Distilling the rising sun

Get acquainted with the botanicals of Japanese gin


By Jessica Thompson
There’s no denying Japan was ready for a craft gin takeover.

“Although gin had been very familiar in the bar community for several decades, it had only really been thought of as a workhorse cocktail ingredient. It took the emergence of the new wave of crafted gins to change perceptions,” says David Croll, one of the founders of Ki no Bi in Kyoto, the first artisan gin to be released in Japan.

“In the past, gin had the image of getting drunk cheaply. But this has changed with the emergence of craft gin, manufactured with great care and selected ingredients,” says Ayana Yamane of Sakurao Distillery in Hiroshima.
Gin is made in two stages: first, a neutral base spirit is prepared. Then, this base is re-distilled with botanicals, a blank canvas for flavor and terroir – as long as juniper is the predominant aroma.

In Japan, this base is most often shochu, an ancient Japanese liquor made by distilling potatoes, barley, soba, rice, koji or black sugar. Many of the craft gins on the market now in Japan are produced shochu or sake breweries, who draw on their long history of knowledge of process and palate.

“Japan has always had a culture of distilled spirits, which made it open for foreign distilled spirits,” says Kashiwagi, a sales representative for Kozue gin, from Wakayama prefecture.
This second stage is a playground for terroir.

“Compared to other spirits, there are fewer restrictions on raw materials, so it’s easy to express the individuality of each distillery,” says Ayana.

“We wanted to express Hiroshima itself,” says Ayama. Sakurao Distillery have two gins on the market, Original and a limited release. The original comprises nine botanicals from Hiroshima – a mixture of citrus, hinoki timber, green tea, red shiso, and five foreign botanicals. The Limited uses only Hiroshima botanicals – adding cherry blossom, local juniper berries, kuromoji, kinobi, oyster, wasabi, juniper leaf, shiso. 

Kozue is the first gin to use local koyamaki (Japanese umbrella pine), which is typically used for flower arrangements, in gardens, and as an aroma for soaps and essential oils

“We wanted to release a product based on koyamaki, so explored the various uses of it, such as immersing the pine needles in umeshu or sake. When immersed in spirits, similar to Zubrowka, we discovered the result was like gin. Koyamaki contains a large amount of the main flavor component of juniper berries (Alpha-pinene), so we decided to make Wakayama’s first craft gin.”

“The kanji symbol for Kozue means ‘pine needles.’ By drinking Kozue, you can imagine the scenery of Wakayama prefecture,” says Kashiwagi.

And not only is Japan ready for craft gin, but the world also waits with welcome arms for the gin coming out of Japan.

“The reputation of Japanese spirits is already very high thanks to the precedent set by whiskey,” says David.

“With the shortage of Japanese whiskey, we can fill the gap. Also, unlike sake and shochu, it is a beverage already widely familiar with foreign markets.”

Through gin, as Kashiwagi says, people can feel the characteristics of not just Japan, but the different regions of Japan.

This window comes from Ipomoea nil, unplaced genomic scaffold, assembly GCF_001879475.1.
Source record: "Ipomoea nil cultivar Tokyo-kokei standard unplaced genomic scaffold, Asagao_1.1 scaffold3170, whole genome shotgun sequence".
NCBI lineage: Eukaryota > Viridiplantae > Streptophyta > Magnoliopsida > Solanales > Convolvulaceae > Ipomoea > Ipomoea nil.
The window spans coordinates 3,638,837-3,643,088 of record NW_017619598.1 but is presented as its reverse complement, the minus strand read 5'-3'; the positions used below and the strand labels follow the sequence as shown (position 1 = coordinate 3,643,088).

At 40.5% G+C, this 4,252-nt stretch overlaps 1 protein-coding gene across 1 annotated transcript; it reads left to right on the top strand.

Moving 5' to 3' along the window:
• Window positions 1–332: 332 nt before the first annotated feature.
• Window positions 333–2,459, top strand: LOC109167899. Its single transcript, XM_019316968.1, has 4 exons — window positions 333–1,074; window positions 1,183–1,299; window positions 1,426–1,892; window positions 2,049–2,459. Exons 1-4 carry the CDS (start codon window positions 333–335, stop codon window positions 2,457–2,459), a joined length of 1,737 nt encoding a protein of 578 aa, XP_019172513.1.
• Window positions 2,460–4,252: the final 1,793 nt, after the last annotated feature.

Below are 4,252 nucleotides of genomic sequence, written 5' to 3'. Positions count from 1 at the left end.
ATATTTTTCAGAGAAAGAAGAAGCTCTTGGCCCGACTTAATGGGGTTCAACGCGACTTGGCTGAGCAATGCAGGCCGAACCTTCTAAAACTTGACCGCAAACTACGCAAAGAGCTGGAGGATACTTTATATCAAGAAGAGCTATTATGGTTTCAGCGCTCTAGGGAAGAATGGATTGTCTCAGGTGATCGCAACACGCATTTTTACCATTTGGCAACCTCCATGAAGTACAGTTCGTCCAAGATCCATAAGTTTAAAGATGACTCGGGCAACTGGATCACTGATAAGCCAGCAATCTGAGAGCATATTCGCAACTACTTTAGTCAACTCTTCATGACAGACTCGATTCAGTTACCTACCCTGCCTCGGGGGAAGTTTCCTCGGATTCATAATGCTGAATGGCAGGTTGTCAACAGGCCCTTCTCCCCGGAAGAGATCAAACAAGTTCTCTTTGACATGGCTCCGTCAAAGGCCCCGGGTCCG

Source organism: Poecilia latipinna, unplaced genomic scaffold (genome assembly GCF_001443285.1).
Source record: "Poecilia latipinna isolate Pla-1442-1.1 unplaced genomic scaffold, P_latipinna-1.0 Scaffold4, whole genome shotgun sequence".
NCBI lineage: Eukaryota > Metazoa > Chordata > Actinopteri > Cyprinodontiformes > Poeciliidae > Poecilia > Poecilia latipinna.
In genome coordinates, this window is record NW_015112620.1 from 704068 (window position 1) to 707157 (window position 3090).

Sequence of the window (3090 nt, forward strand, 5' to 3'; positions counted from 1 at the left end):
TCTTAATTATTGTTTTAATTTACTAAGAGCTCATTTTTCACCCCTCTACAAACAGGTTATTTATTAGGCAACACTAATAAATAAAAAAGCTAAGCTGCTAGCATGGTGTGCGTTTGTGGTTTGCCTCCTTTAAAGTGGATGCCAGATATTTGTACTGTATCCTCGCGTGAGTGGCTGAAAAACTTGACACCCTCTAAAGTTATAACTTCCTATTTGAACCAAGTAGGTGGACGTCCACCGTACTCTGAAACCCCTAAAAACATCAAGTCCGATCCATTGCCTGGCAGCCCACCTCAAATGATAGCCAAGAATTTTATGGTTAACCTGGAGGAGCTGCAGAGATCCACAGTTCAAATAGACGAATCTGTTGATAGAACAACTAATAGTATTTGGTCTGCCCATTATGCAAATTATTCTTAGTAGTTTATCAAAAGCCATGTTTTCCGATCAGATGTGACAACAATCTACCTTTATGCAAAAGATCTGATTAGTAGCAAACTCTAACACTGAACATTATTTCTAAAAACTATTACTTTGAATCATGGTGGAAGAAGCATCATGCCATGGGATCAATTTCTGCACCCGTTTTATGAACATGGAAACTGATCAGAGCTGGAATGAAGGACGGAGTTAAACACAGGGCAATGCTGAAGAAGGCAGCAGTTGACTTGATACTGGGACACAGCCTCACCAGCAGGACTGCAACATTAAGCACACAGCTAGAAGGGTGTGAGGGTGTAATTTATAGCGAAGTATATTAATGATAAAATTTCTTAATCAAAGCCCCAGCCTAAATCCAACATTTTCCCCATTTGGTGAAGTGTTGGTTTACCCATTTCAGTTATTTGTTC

Japanese Gin Botanicals


Awa bancha – a dark tea local to the Tokushima and Kagawa Prefectures in the Shikoku region. The tea leaves are boiled, then fermented for 7-10 days, which gives the brew a slightly sour taste. 

Cherry blossom flower – not like cherry in flavor, but strongly floral and quite musky.

Cherry blossom leaves – these have a herbal taste with a cinnamon-like angle. 

Citrus (shekwasar, Mikan, komasa, sudachi, hyuganatsu, kinkan, hebesu, daidai, yuzu) – Japan’s native citrus bounty.

Gyoroku – like matcha, gyoroku is shaded for three weeks, making it one of the most premium on the market. Its leaves are a deep green, with a flavor even more seaweedy than sencha, and has a mellow, sweet and full-bodied taste. Shade gives sweetness and umami to the tea.

Hinoki – hinoki is the creamy, elegant timber used for the baths of onsen, for building shrines and temples, sushi restaurant interiors. It has a woody, piney aroma.

Hojicha – green tea that has been roasted. This tea has a toasty, nutty, earthy, caramel-like flavor.

Kinome – the leaves of the sansho pepper plant. These have a crisp flavor and sharp, spicy taste. 

Koyamaki (Japanese Umbrella pine) – a conifer unique to Japan. The pine needles infuse gin with a woody, green, piney, and slightly minty element.

Kuromoji – a native bay tree that is used in Japanese traditional medicine for a long time.

Kombu – Kombu, or kelp, has ocean-rich flavor, a little salty and boosts umami.

Oyster shells – crushed up oyster shells bring a mineral touch to gin.

Sansho – tiny peppercorns that pack a herbaceous, pungent punch. They have a cold heat similar to wasabi.

Shiso – both green and red shiso leaves are used in gin. Shiso is in the basil family, so has a similar sweet and aniseed flavor profile. 

Tencha – this tea is made from unground tea leaves used for matcha, and has a subtle, elegant flavor profile and lingering aroma. High leaves of theanine make it smooth and mellow.

Wasabi – fresh wasabi has a distinctly grassy, herbal flavor, as well as creamy and sweet characteristics.